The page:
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OPCW Drafts Plan to Check Syrian Chemical-Warfare Stocks OPCW Drafts Plan to Check Syrian Chemical-Warfare Stocks

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OPCW Drafts Plan to Check Syrian Chemical-Warfare Stocks

An international chemical-arms-control organization on Monday said it was drafting plans for its personnel to conduct in-person checks of Syria's chemical-warfare assets amid the nation's raging civil war.

Syrian President Bashar Assad's government is required to fully declare by Friday its chemical-weapons holdings, as dictated by a U.S.-Russia agreement for international monitoring and elimination of the Syrian arsenal. That plan, negotiated last week, demands "a comprehensive listing, including names, types, and quantities of its chemical weapons agents, types of munitions, and location and form of storage, production, and research and development facilities."

 

"Our experts will verify the accuracy of this disclosure with on-site inspections, and will also assist in putting into place arrangements to keep the warfare materials and the relevant facilities secure until their destruction," the Organization for the Prohibition of Chemical Weapons said in a statement. The group said that the Chemical Weapons Convention -- the treaty it is charged with enforcing -- would take effect on Oct. 14 for the government in Damascus.

The 41-nation OPCW Executive Council "is expected to meet soon" to confer on a fleshed-out plan for verifying the declared stocks, the press release says. The materials might be dispersed across up to 80 locations across Syria, the Wall Street Journal reported last week.

The White House on Monday authorized deliveries of chemical-weapon protective gear to OPCW personnel, as well as supplies of related treatments and defenses to Syrian medical personnel and "vetted" opposition forces.

 

British Foreign Secretary William Hague said he wants the OPCW body to decide on a plan before "the end of the week," the London Telegraph reported on Tuesday.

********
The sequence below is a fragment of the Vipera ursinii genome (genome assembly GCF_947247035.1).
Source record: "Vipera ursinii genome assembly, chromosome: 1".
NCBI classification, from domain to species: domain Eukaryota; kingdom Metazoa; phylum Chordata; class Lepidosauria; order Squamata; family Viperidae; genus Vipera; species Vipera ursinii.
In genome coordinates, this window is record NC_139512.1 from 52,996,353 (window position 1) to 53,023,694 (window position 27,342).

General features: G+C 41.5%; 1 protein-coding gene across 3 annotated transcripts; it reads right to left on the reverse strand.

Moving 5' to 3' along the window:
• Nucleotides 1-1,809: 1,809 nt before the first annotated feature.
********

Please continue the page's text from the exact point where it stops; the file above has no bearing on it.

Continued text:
"We'll then be working on agreeing a Security Council resolution over the weekend" to back up the OPCW blueprint, Hague said. "Of course, those timetables might slip but we're looking at days, not weeks."

Russia's top diplomat on Tuesday suggested his country might later consider allowing the U.N. Security Council to endorse a military response to potential missteps by Assad's government, the Associated Press reported. However, Moscow has opposed including a threat of armed force in the initial measure planned by the 15-country body.

Meanwhile, a U.N. task force will return to Syria "as soon as possible" to complete a final report on claims of chemical-weapon use in the country, U.N. Secretary General Ban Ki-moon told reporters on Monday. The team's initial findings -- made public the same day -- describe strong evidence that a sarin nerve agent strike took place on Aug. 21 in the suburbs of Damascus.

 

Asked if he had used the report to assign blame for the strike, the U.N. chief said "it is for others to decide whether to ... determine responsibility."

France, the United States and multiple independent analysts described the U.N. findings as strong indicators that Assad's regime had orchestrated the Aug. 21 attack, Foreign Policy magazine reported on Monday. Washington has assessed the incident to have killed more than 1,400 people, and has cited it as the basis for possible military strikes against Syrian government targets.

Russia's envoy to the United Nations, though, said Western powers had "jumped to their conclusions" about the U.N. findings.

Moscow has insisted that resistance fighters have been responsible for chemical strikes in Syria, but Hague mocked that stance. "Even the Russians are not discussing the declaration and destruction of opposition-held chemical weapons because even they don't think they really exist," the Telegraph quoted him as saying.

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